A while ago I was speaking to an African-American friend who was visiting South Africa. He told me that he found it strange that when he is in the United States, he is considered an African-American, but when he is in Africa, he is only an American.

I thought about this comment last week when I presented a lecture to journalism students at Stellenbosch University and one of the students asked me why only certain people could be called “Africans” in South Africa when all of us are Africans and should be allowed to use that title.

I must admit I used an expletive in my response, because the racial categorisation of South African society is driving me crazy, to put it mildly.
I had to agree with the student that the term “African”, as we use it in South Africa, is really confusing, especially to non-South Africans and more especially to people from other African countries.

I have been fortunate to interact with many people on the continent in the past few months and I still don’t know how to explain our racial categories or identities to them.

“So, you mean the term African refers to people who were born in South Africa and who would normally be called black. However, you can’t call them black because legally blacks include coloureds and Indians and now even Chinese? So how do you guys refer to us, people who come from other African countries?” is a response I’ve had a couple of times.

Of course, I had to tell them that some people refer to people from other African countries by the derogatory term “amakwerekwere” but then I also said we sometimes use the term “Africans from other African countries” or “foreign African”. And sometimes we refer to people who would normally be considered black by the term “African black” or “black African”. In the same way we sometimes refer to other people as “coloured black” or “Indian black”.

The term “African” is one that should be urgently reviewed by government or whoever reviews these things. All people born on the African continent can legitimately call themselves Africans, no matter what their colour or complexion.

Maybe there is a need for a commission or a national discussion on how we define our national identities.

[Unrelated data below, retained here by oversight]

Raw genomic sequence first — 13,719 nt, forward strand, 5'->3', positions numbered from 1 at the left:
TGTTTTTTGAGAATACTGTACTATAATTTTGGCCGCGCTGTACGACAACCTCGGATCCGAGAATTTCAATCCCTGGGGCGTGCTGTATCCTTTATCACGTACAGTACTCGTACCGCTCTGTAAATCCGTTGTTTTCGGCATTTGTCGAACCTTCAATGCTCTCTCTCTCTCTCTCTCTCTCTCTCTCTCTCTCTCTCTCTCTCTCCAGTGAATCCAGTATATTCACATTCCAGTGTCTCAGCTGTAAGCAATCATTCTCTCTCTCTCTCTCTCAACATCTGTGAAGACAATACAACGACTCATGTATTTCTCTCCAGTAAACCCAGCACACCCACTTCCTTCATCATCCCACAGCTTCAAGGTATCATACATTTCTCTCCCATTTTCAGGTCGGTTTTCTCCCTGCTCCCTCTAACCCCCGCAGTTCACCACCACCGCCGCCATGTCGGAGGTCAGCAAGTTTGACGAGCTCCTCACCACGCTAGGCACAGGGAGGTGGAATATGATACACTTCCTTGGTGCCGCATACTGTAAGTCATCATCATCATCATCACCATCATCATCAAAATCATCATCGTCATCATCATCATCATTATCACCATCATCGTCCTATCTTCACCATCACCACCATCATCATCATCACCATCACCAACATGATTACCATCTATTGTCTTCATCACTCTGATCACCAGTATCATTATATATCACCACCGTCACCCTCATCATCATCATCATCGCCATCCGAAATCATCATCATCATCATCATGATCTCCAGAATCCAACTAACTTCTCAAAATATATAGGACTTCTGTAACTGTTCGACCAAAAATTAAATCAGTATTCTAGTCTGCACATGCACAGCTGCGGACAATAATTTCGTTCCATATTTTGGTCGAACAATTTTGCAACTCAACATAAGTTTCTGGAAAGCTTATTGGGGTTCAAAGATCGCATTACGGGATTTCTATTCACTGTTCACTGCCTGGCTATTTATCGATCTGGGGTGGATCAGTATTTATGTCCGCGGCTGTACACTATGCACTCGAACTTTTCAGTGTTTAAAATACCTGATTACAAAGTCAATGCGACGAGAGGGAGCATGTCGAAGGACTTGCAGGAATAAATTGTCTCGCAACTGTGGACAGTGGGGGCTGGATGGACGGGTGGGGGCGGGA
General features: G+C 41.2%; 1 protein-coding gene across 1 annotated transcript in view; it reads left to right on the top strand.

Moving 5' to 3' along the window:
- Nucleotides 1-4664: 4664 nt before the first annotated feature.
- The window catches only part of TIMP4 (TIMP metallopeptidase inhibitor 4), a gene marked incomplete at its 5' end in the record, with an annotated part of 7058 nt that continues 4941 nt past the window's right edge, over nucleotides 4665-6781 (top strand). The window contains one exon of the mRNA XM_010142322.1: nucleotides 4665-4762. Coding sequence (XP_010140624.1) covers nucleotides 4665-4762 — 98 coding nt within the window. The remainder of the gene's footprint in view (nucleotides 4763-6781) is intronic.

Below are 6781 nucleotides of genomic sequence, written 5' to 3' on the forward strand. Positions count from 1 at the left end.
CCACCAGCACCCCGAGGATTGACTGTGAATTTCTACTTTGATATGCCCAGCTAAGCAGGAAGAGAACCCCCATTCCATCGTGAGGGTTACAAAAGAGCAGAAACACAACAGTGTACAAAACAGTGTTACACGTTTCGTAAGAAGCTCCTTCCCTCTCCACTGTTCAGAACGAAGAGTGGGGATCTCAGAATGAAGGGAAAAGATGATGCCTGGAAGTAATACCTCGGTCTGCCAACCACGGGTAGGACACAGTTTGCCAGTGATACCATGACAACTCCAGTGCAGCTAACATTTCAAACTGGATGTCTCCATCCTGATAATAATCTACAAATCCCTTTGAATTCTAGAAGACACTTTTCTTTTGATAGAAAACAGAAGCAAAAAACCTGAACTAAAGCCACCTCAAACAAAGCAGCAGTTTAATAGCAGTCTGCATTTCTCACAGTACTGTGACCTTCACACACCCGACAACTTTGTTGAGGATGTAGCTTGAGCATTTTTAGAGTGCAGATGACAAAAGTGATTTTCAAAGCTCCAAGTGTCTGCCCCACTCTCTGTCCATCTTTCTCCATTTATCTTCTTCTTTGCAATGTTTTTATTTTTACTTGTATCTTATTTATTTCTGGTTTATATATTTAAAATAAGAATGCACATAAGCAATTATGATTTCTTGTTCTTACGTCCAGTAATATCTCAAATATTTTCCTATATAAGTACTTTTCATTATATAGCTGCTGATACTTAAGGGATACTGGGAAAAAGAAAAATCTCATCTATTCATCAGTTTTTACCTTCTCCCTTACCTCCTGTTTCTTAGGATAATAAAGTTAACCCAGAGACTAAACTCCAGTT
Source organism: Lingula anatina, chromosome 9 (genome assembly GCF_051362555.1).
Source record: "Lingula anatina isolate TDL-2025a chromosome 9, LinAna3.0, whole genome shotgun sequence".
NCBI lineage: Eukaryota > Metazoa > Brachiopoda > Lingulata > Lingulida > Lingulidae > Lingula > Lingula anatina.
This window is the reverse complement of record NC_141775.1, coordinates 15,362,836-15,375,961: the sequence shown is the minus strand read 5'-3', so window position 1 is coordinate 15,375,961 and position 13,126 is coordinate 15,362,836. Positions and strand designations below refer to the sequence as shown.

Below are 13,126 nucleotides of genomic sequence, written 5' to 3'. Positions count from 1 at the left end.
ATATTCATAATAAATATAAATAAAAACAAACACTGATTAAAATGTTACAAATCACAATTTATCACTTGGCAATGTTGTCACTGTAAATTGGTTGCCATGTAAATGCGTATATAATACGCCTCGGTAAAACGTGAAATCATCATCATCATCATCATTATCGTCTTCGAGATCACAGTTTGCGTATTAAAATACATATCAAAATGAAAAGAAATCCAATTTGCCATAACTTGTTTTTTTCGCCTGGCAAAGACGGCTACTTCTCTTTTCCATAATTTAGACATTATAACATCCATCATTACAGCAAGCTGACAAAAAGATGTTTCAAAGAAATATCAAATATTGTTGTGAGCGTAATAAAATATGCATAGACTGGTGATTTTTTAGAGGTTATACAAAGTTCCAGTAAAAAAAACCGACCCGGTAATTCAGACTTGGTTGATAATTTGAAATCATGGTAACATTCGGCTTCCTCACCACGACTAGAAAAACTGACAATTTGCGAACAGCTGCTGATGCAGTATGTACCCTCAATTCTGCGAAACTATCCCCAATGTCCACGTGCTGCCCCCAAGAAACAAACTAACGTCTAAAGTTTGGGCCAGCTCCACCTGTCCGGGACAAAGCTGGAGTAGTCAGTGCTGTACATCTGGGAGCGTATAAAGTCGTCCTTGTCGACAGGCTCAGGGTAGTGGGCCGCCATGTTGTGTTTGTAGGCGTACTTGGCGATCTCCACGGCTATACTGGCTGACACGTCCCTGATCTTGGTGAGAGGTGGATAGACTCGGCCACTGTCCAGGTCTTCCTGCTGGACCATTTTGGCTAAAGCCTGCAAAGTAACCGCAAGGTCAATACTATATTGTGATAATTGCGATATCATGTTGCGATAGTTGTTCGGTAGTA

Of course, the term “Indian” could also be problematic. How can you attach a foreign national identity to people who have lived in South Africa for generations? Surely, when South Africans of Indian descent visit India, they probably also encounter what my African-American friend discovered: that in India, they are considered to be South Africans.

In fact, I have been amazed when I travel overseas and we are all just considered to be South Africans, because that is where we come from. However, as soon as we return home, we again attach our various identities. So then we become African or African black or black African, coloured or so-called coloured, Indian, Chinese (or black), white or in the minds of some people who would like to perpetuate apartheid, European.

We disintegrate into Xhosas and Zulus, Tswanas and Pedis, Vendas or Sothos. We become Tamils or Hindus, Muslims or Christians or Jews. I am not saying that there is something wrong with all these multiple identities but when we use our identities as a weapon against others, as we tend to do in South Africa, then I think there is a problem.

Apparently, in Namibia, they deal with this issue by saying someone is a Herero-speaking Namibian or a Nama-speaking Namibian. Ultimately, I believe that we need to move to a situation where racial categories no longer apply in South Africa and all of us just become South Africans.

Of course, what then happens to the redress and the reparations that have to happen in our society? That still needs to happen but is essentially a separate issue.

I sincerely believe if we create an environment in which we acknowledge each other as South Africans and not by strange racial categories, we might be able to unite our nation in an unprecedented manner and develop a sense of patriotism that is sorely lacking throughout society.


  • Ryland Fisher is former editor of the Cape Times and author of the book Race. This is his second book, following on Making the Media Work for You, which was published in 2002. He is executive chairperson of the Cape Town Festival, which he initiated while editor of the Cape Times in 1999 as part of the One City Many Cultures project. He received an international media award for this project in New York in October 2006. His personal motto is "bringing people together", which was the theme of One City Many Cultures. It remains the theme of the Cape Town Festival and is the theme of Race. Ryland has worked in and with government, in the media for more than 25 years, in the corporate sector, in NGOs and in academia. Ultimately, however, he describes himself as "just a souped-up writer".


Ryland Fisher

Ryland Fisher is former editor of the Cape Times and author of the book Race. This is his second book, following on Making the Media Work for You, which was published in 2002. He is...

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